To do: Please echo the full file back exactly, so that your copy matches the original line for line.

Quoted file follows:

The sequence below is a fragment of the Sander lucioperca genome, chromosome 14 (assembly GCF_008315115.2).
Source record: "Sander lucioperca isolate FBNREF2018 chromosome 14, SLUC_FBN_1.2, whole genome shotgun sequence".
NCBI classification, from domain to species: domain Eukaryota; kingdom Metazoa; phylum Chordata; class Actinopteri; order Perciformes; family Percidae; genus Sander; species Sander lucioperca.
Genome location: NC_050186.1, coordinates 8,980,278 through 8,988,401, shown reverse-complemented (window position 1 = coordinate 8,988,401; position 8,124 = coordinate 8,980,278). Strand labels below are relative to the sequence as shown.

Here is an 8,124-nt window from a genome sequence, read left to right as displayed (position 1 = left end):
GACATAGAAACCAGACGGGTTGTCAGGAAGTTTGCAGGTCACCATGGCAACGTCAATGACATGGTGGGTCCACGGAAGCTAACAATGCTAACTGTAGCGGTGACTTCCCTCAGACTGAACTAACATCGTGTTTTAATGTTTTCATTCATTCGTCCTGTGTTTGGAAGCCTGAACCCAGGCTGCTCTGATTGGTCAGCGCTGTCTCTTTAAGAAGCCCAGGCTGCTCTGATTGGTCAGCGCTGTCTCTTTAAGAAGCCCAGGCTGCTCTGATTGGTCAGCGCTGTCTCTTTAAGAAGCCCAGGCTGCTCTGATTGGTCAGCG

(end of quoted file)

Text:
The sequence below is a fragment of the Sander lucioperca genome, chromosome 14 (assembly GCF_008315115.2).
Source record: "Sander lucioperca isolate FBNREF2018 chromosome 14, SLUC_FBN_1.2, whole genome shotgun sequence".
NCBI classification, from domain to species: domain Eukaryota; kingdom Metazoa; phylum Chordata; class Actinopteri; order Perciformes; family Percidae; genus Sander; species Sander lucioperca.
Genome location: NC_050186.1, coordinates 8,980,278 through 8,988,401, shown reverse-complemented (window position 1 = coordinate 8,988,401; position 8,124 = coordinate 8,980,278). Strand labels below are relative to the sequence as shown.

Here is an 8,124-nt window from a genome sequence, read left to right as displayed (position 1 = left end):
GACATAGAAACCAGACGGGTTGTCAGGAAGTTTGCAGGTCACCATGGCAACGTCAATGACATGGTGGGTCCACGGAAGCTAACAATGCTAACTGTAGCGGTGACTTCCCTCAGACTGAACTAACATCGTGTTTTAATGTTTTCATTCATTCGTCCTGTGTTTGGAAGCCTGAACCCAGGCTGCTCTGATTGGTCAGCGCTGTCTCTTTAAGAAGCCCAGGCTGCTCTGATTGGTCAGCGCTGTCTCTTTAAGAAGCCCAGGCTGCTCTGATTGGTCAGCGCTGTCTCTTTAAGAAGCCCAGGCTGCTCTGATTGGTCAGCG